The Washington PostDemocracy Dies in Darkness

Facebook is built for storytelling. Should the law blame people who use it to spin stories?

Jeff Dion, director of the National Crime Victim Bar Association, speaks with reporters outside the Supreme Court on Monday after arguments in the case of Anthony Elonis, who was convicted in 2010 of threatening his wife via social media. (Reuters/Jonathan Ernst)
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Facebook, explained a company engineer on a visit to The Washington Post this week, calls nearly everything users do on the site a "story." The little input box that users type into might be labeled Update Status. But what pops out of it in a stream of well-designed little information boxes on the Facebook home page -- a grandmother's political musings, a link to an article on a mainstream news site, a six-second video of your holiday beach trip, whatever -- are referred to inside the company as stories.

In public, another Facebook staffer explained, Facebook for years called them simply posts. But they've switched the language they use in the outside world to match their own internal jargon. Why? Because Facebook users have taken to thinking of themselves as producers of "stories," too.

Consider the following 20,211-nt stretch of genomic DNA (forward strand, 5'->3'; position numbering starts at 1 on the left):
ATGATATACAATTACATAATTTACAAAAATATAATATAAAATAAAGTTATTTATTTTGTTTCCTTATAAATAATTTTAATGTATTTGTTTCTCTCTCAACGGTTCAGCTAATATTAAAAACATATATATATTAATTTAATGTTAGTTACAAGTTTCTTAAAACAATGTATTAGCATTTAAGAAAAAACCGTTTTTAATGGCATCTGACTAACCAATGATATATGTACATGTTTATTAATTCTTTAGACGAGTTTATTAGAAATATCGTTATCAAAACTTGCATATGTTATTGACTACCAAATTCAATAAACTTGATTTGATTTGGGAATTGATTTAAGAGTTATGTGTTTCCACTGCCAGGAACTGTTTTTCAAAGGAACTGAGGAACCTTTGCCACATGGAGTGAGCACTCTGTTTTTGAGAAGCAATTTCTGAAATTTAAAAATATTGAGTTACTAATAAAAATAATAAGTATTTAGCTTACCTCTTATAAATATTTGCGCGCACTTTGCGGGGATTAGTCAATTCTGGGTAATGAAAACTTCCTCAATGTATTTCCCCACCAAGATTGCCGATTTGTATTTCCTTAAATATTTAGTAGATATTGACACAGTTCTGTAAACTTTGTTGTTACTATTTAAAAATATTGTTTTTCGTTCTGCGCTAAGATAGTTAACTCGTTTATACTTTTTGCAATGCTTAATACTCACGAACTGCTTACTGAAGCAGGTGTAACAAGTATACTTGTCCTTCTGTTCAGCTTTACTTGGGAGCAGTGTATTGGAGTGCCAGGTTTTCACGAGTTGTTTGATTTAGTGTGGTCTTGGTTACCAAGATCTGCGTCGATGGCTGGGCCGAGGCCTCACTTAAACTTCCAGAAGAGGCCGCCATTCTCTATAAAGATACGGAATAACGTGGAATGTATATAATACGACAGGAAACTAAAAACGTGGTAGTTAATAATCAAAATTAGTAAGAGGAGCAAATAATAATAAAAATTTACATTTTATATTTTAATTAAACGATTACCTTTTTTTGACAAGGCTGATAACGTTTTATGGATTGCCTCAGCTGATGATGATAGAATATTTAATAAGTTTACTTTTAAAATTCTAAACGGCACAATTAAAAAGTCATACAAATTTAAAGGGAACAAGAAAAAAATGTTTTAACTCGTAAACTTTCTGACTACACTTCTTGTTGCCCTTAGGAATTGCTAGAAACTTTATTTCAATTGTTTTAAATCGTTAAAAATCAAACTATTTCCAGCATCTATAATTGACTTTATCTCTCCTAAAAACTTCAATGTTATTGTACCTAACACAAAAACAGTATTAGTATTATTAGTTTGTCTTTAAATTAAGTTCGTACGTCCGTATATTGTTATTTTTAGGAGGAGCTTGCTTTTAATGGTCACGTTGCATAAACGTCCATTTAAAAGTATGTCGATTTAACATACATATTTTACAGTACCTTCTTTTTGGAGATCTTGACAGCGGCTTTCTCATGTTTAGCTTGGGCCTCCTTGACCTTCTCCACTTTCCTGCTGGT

How exactly the forum that is Facebook -- where we can be our most dramatic, most colorful, most outraged selves -- should be thought of under the law is something the Supreme Court has had to contend with this week. On Monday, the court heard the free speech case of Anthony Elonis, a Pennsylvania amusement park worker. Elonis was in the habit of threatening his estranged wife and others in often lyrical yet quite violent Facebook posts. In one, he encouraged his son to dress for Halloween as "matricide." For all this, a lower court sentenced Elonis to nearly four years in prison.

What the nine robed justices -- average age of 68, and not one of them an admitted Facebook user -- have to decide is whether Elonis was engaged in mere First Amendment-protected storytelling and whether a reasonable person in 2014 would interpret a Facebook post that reads  "If I only knew then what I know now, I would have smothered your [expletive] with a pillow" as what the law calls a "true threat." Elonis v. the United States, though, also raises a somewhat deeper question about the nature of Facebook.

That is: Social media is geared toward performance. Should we really be surprised when people use it to perform?